Research Article, J Biodivers Manage Forestry Vol: 8 Issue: 4
Influence of Impala (Aepyceros melampus) Dung Midden on Grass Species Composition and Soil Chemical Properties in Nyakasanga Hunting Area, Zimbabwe
*Corresponding Author : Chanyandura A, School of Wildlife
Ecology, and Conservation, Chinhoyi University of Technology, Private Bag 7724, Chinhoyi, Zimbabwe
Tel: +263772 432 658; E-Mail: [email protected]
Received date: September 01, 2019; Accepted date: September 14, 2019; Published date: September 21, 2019
Citation: Chanyandura A, Muchiriri WT, Kuwaoga P (2019) Influence of Impala (Aepyceros melampus) Dung Midden on Grass Species Composition and Soil
Chemical Properties in Nyakasanga Hunting Area, Zimbabwe. J Biodivers Manage Forestry 8:4. doi: 10.37532/jbmf.2019.8(4).222
Herbivory and nutrients are major ecosystem drivers in African tropical savanna. We studied the effects of Impala (Aepyceros melampus) dung midden on some selected soil properties and grass species diversity in Nyakasanga Hunting Area. The main objective of the study was to measure nutrient concentrations and grass species diversity on impala dung midden and nondung midden. A purposive sampling technique was used to select grass and soil sampling points. Ten (10) sample sites in mopane woodland (wet season) and eight (8) from the floodplain (dry season) were sampled for vegetation and soil attributes. The titrimetric method using ferrous sulphate was used to test soil organic carbon and other chemical properties were determined by the atomic absorption spectrophotometer.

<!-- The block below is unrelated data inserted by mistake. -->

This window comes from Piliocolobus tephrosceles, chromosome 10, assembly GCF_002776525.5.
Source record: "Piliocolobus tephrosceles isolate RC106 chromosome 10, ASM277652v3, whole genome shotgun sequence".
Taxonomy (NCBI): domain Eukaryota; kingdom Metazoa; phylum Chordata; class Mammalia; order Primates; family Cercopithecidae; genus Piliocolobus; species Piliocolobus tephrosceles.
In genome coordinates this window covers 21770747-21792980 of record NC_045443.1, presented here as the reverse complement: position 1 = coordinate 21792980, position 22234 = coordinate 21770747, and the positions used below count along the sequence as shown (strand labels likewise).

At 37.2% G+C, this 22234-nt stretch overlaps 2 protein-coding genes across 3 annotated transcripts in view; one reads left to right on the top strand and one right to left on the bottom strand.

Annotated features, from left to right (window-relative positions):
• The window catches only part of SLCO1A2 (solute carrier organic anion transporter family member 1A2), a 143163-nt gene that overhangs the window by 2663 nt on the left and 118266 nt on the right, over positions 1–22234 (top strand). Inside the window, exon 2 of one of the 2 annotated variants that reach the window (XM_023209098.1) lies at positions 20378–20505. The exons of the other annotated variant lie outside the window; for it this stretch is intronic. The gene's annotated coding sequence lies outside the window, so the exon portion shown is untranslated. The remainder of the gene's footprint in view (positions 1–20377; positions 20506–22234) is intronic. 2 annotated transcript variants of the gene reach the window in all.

Differences in soil chemical properties and vegetation diversity between two strata were tested using a student’s t-test. There were significant differences (t(10)=2.291, p=0.002, F=10.20) between the soil pH, ExCa, ExMg, ExK, TEB, CEC, ESP and Organic carbon of non-dung and dung sites samples in both wet and dry seasons. We recorded higher concentration of soil nutrients on dung middens sites as compared to non-dung sites and marked differences were statistically tested. We used the bottom-up approach to explain our findings.
Our Canonical Correspondence Analysis (CCA) output showed associations between some grass species and soil chemical properties. Dung middens are important patches in savanna ecosystems they help to recharge and improve soil fertility and are hotspots of diverse grass species.